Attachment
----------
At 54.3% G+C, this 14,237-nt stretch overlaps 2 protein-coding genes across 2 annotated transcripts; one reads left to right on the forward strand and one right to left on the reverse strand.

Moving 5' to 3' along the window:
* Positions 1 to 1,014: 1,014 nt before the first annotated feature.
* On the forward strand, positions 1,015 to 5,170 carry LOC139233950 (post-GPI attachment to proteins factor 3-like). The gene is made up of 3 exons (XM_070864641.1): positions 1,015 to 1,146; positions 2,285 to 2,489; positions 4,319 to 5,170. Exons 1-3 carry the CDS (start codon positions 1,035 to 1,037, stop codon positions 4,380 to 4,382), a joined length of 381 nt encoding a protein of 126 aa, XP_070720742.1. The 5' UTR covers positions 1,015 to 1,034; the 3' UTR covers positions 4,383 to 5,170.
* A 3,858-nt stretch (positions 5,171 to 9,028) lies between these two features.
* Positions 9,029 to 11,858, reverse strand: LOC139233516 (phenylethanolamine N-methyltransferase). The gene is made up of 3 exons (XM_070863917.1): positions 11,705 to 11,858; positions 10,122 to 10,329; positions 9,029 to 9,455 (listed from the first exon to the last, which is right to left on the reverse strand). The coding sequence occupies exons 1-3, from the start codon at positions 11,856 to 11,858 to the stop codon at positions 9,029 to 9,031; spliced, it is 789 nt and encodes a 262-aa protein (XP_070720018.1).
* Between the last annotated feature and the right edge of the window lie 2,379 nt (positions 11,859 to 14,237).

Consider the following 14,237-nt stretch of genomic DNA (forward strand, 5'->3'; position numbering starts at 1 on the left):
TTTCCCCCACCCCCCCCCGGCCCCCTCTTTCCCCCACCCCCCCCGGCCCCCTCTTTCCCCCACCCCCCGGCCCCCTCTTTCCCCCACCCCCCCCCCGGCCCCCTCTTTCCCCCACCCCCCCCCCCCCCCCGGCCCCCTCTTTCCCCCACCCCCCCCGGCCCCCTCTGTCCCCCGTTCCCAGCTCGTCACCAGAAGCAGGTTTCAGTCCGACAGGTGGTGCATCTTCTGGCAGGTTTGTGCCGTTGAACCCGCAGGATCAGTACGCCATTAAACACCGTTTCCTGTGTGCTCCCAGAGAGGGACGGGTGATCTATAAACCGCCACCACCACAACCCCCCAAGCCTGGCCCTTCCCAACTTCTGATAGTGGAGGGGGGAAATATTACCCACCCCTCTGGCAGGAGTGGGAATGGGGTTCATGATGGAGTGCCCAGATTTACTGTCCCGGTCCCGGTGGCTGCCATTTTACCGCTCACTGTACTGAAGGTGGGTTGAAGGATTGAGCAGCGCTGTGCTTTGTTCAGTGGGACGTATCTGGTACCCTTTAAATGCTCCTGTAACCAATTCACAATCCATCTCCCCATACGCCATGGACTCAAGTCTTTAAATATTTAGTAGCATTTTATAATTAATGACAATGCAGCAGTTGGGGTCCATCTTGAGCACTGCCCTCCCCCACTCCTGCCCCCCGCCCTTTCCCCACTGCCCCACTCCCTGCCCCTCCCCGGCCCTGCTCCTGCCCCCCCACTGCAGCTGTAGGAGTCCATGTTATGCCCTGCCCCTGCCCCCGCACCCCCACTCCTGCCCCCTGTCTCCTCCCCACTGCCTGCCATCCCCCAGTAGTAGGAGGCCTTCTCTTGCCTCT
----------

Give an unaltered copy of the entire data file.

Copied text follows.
At 54.3% G+C, this 14,237-nt stretch overlaps 2 protein-coding genes across 2 annotated transcripts; one reads left to right on the forward strand and one right to left on the reverse strand.

Moving 5' to 3' along the window:
* Positions 1 to 1,014: 1,014 nt before the first annotated feature.
* On the forward strand, positions 1,015 to 5,170 carry LOC139233950 (post-GPI attachment to proteins factor 3-like). The gene is made up of 3 exons (XM_070864641.1): positions 1,015 to 1,146; positions 2,285 to 2,489; positions 4,319 to 5,170. Exons 1-3 carry the CDS (start codon positions 1,035 to 1,037, stop codon positions 4,380 to 4,382), a joined length of 381 nt encoding a protein of 126 aa, XP_070720742.1. The 5' UTR covers positions 1,015 to 1,034; the 3' UTR covers positions 4,383 to 5,170.
* A 3,858-nt stretch (positions 5,171 to 9,028) lies between these two features.
* Positions 9,029 to 11,858, reverse strand: LOC139233516 (phenylethanolamine N-methyltransferase). The gene is made up of 3 exons (XM_070863917.1): positions 11,705 to 11,858; positions 10,122 to 10,329; positions 9,029 to 9,455 (listed from the first exon to the last, which is right to left on the reverse strand). The coding sequence occupies exons 1-3, from the start codon at positions 11,856 to 11,858 to the stop codon at positions 9,029 to 9,031; spliced, it is 789 nt and encodes a 262-aa protein (XP_070720018.1).
* Between the last annotated feature and the right edge of the window lie 2,379 nt (positions 11,859 to 14,237).

Consider the following 14,237-nt stretch of genomic DNA (forward strand, 5'->3'; position numbering starts at 1 on the left):
TTTCCCCCACCCCCCCCCGGCCCCCTCTTTCCCCCACCCCCCCCGGCCCCCTCTTTCCCCCACCCCCCGGCCCCCTCTTTCCCCCACCCCCCCCCCGGCCCCCTCTTTCCCCCACCCCCCCCCCCCCCCCGGCCCCCTCTTTCCCCCACCCCCCCCGGCCCCCTCTGTCCCCCGTTCCCAGCTCGTCACCAGAAGCAGGTTTCAGTCCGACAGGTGGTGCATCTTCTGGCAGGTTTGTGCCGTTGAACCCGCAGGATCAGTACGCCATTAAACACCGTTTCCTGTGTGCTCCCAGAGAGGGACGGGTGATCTATAAACCGCCACCACCACAACCCCCCAAGCCTGGCCCTTCCCAACTTCTGATAGTGGAGGGGGGAAATATTACCCACCCCTCTGGCAGGAGTGGGAATGGGGTTCATGATGGAGTGCCCAGATTTACTGTCCCGGTCCCGGTGGCTGCCATTTTACCGCTCACTGTACTGAAGGTGGGTTGAAGGATTGAGCAGCGCTGTGCTTTGTTCAGTGGGACGTATCTGGTACCCTTTAAATGCTCCTGTAACCAATTCACAATCCATCTCCCCATACGCCATGGACTCAAGTCTTTAAATATTTAGTAGCATTTTATAATTAATGACAATGCAGCAGTTGGGGTCCATCTTGAGCACTGCCCTCCCCCACTCCTGCCCCCCGCCCTTTCCCCACTGCCCCACTCCCTGCCCCTCCCCGGCCCTGCTCCTGCCCCCCCACTGCAGCTGTAGGAGTCCATGTTATGCCCTGCCCCTGCCCCCGCACCCCCACTCCTGCCCCCTGTCTCCTCCCCACTGCCTGCCATCCCCCAGTAGTAGGAGGCCTTCTCTTGCCTCT